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Doctors Reveal the 8 Best Natural Ways To Prevent UTIs — Most Heal The Infection Too!

Whether you're looking to cure an existing UTI or prevent another, we've got a remedy that is likely to work

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If you’ve ever had a urinary tract infection (UTI) — and, really, what woman hasn’t? — you know the tell-tale signs. Maybe your UTI manifested as this niggling urge to urinate that wouldn’t go away, and when you tried to pee, just a little bit came out. Or maybe you could urinate plenty… it just burned like the dickens when you did. Or maybe your UTI made itself known via a sharp pelvic pain. There are many different symptoms — including cloudy urine — and every woman’s UTI is just a little bit different. Luckily, there are study-proven UTI prevention supplements and natural remedies that can help most women dodge and/or resolve an infection without a trip to the doctor.

The most common causes of UTIs

Urinary tract infections are caused by “bacteria that enter the body through the urethra, move up the urinary system to the bladder, and then cause inflammation and infection,” explains Christi Pramudji, MD, a female urologist and urogynecologist. They’re incredibly common. Indeed, UTI is the most common bacterial infection, accounting for more than 8 million office visits and 1 million emergency department visits each year in the United States alone. And UTIs are twice as common in women as in men. (See how a UTI can cause your urine to smell like popcorn.)

Why menopause raises the risk of UTIs

Menopause-related changes in hormones unfortunately make the infections more common in women as we age. “The body produces less estrogen, which may result in fewer healthy bacteria in the urinary system,” explains Dr. Pramudji. “It is simpler for bacteria to enter the urinary tract and create an infection as a result of the decline in helpful bacteria.”

Bladder with a UTI
Bacteria can latch onto the bladder wall, causing an infection.newannyart/Getty

What’s more, declining estrogen levels can weaken pelvic floor muscles that support your bladder. This can lead to urinary incontinence, which makes it easier for bacteria to linger and find its way into the urethra. And once you’ve had a UTI, Washington University School of Medicine research suggests your odds of having another increase. In fact, about 25% of women who get a UTI will experience another within six months.

So it comes as no surprise that research in the Journal of Molecular Biology found that recurrent urinary tract infections are 53% more likely in women over age 50. (Discover other female bladder problems that occur after menopause — and the easy ways to fix them.)

And while the antibiotics often used to treat UTIs are effective, some women will need repeated courses of the medication to clear up infections. “That can lead to antibiotic resistance and candida overgrowth, so other options are preferable,” says internist Jacob Teitelbaum, MD, author of the bestselling book From Fatigue to Fantastic. That’s where natural UTI prevention supplements come in.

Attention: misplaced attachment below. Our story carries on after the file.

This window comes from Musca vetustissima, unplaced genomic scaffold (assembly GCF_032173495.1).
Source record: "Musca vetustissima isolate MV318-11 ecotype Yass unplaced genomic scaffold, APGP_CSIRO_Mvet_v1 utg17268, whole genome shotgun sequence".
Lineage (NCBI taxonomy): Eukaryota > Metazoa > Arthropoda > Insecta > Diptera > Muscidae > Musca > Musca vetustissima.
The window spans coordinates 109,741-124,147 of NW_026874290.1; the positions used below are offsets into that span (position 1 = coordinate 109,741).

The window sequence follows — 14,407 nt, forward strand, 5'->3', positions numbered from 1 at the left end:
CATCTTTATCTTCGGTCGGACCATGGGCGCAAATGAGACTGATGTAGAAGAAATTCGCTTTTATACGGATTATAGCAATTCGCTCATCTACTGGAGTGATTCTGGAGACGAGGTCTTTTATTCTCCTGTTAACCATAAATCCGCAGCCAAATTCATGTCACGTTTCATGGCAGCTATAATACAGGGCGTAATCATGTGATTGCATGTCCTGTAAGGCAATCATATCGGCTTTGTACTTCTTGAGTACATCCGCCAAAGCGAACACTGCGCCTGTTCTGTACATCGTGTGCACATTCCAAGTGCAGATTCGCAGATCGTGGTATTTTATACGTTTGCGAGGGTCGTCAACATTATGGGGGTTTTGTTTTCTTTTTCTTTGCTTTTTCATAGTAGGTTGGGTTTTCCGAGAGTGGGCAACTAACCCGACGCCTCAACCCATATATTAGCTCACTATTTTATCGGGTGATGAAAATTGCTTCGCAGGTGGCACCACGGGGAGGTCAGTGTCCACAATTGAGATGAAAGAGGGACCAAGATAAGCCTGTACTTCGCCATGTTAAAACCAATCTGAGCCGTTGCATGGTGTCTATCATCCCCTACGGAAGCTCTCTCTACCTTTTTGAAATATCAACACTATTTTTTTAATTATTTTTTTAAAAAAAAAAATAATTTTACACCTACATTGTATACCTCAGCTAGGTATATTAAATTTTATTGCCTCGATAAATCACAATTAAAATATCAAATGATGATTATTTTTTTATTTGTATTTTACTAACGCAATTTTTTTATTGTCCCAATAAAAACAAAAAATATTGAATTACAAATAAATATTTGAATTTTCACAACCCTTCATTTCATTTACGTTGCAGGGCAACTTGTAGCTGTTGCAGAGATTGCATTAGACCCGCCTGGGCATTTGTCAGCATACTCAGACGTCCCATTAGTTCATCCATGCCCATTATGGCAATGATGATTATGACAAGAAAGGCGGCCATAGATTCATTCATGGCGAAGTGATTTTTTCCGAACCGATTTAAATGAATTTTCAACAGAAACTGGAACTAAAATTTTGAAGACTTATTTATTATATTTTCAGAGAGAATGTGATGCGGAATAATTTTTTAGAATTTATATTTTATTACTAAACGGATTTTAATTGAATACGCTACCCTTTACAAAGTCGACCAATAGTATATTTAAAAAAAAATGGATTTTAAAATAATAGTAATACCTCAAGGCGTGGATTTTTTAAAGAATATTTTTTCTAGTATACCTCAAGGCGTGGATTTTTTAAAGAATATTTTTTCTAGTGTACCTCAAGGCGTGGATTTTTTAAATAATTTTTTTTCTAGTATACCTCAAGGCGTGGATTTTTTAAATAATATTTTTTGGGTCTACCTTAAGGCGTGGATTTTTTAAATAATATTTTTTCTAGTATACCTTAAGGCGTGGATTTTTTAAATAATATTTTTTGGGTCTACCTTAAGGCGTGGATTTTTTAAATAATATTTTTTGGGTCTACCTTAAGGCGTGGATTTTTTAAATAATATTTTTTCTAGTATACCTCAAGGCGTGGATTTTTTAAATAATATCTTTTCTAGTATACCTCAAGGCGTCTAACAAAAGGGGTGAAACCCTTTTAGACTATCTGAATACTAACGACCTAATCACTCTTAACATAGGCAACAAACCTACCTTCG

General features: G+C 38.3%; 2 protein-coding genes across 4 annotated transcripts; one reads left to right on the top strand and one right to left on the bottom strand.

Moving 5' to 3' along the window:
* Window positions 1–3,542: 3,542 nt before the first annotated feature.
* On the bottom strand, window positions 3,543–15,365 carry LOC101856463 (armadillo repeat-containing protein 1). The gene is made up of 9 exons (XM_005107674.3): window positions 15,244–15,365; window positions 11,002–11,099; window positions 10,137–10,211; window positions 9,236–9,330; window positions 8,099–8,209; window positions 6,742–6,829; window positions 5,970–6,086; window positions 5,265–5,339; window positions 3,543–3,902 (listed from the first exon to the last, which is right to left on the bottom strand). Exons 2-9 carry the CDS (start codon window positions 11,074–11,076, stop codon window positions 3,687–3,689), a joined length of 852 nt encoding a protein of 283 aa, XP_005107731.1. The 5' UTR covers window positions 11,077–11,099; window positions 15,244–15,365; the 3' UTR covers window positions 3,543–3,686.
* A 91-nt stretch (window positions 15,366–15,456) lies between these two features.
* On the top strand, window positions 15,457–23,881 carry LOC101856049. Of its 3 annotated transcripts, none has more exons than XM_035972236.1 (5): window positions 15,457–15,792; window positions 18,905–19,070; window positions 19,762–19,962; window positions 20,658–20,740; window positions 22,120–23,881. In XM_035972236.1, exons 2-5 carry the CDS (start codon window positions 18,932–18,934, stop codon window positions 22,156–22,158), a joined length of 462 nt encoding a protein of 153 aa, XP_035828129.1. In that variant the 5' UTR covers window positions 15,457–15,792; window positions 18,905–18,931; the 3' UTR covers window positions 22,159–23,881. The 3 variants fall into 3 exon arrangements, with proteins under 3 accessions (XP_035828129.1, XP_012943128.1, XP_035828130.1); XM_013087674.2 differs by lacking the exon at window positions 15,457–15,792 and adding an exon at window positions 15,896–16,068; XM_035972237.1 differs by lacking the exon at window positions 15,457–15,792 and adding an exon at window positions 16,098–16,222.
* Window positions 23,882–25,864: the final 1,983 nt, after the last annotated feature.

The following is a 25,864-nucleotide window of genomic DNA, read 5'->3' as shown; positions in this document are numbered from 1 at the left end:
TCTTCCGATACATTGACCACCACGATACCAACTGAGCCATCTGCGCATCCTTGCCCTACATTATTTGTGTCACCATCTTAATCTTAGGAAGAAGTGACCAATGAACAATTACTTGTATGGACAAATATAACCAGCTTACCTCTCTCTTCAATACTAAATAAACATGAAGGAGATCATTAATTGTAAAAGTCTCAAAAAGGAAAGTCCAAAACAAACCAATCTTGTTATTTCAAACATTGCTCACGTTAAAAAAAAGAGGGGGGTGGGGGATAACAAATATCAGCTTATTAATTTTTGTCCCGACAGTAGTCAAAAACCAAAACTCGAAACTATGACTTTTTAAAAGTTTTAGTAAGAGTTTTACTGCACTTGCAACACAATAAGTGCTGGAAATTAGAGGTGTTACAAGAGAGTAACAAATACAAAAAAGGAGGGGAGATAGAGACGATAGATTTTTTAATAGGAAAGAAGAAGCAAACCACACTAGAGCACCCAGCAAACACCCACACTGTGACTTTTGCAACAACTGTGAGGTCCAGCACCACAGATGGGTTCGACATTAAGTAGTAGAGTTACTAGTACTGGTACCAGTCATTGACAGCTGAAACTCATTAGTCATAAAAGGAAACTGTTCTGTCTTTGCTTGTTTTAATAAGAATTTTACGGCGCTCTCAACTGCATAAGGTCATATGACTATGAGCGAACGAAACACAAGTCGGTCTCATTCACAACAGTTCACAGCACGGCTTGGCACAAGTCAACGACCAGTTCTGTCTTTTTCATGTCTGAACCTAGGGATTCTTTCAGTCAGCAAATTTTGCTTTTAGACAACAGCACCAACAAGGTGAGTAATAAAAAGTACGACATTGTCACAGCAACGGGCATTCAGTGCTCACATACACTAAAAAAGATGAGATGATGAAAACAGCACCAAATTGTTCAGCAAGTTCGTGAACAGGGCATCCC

Related: Doctors Say if You See This in Your Urine, It Could Be an Early Warning Sign of a UTI

The best natural UTI prevention supplements

When it comes to warding off urinary tract infections curbing your risk of recurrent infections, there are a few natural remedies that can help.

Cranberries prevent bacteria from sticking to the urethra

There’s a reason cranberry juice is one of the most well-known ways to block UTIs — it works. Sipping just 8 oz. of the sweet-tart juice daily cuts UTI risk nearly 40%, a study in the American Journal of Clinical Nutrition found. Cranberries are rich in proanthocyanidins (PACs), potent compounds that prevent infection-causing bacteria from sticking to the urethra and bladder.

But store-bought juice is often loaded with sugar to balance the natural tart flavor of the berries. That’s a problem, since sugar may trigger an overgrowth of candida and worsen UTIs long term, says Dr. Teitelbaum. A better alternative: A cranberry supplement made from the fruit juice instead of the kind made from whole cranberries. Research in the journal Gynecology reveals these supplements lower UTI risk 50%.

And a separate study out of Rutgers University found supplements made with cranberry juice also help you absorb 240% more bladder-healing compounds (soluble PACs) than the whole fruit variety. One to ty: Gaia Cranberry Concentrate (Buy from, $25.31) (Learn how cranberry juice blocks gum disease, too.)

Vitamin C makes urine more acidic

Boosting your levels of vitamin C can also slash your risk of UTIs. Research shows that just increasing your intake by 100 mg. daily can lower your risk for UTIs by 57%. How does it work? The vitamin makes your urine more acidic, which thwarts the growth of bacteria such as E. coli, Pseudomonas aeruginosa, and Staphylococcus saprophyticus that trigger UTIs. An easy way to up your level is by supplementing or enjoying more vitamin C-rich foods like strawberries, kiwis, bell peppers and broccoli. (See more easy ways to get rid of a UTI.)

Strawberries, which an be a natural UTI prevention supplement
Dove Lee/Getty

Probiotics crowd out bad bacteria in the urinary tract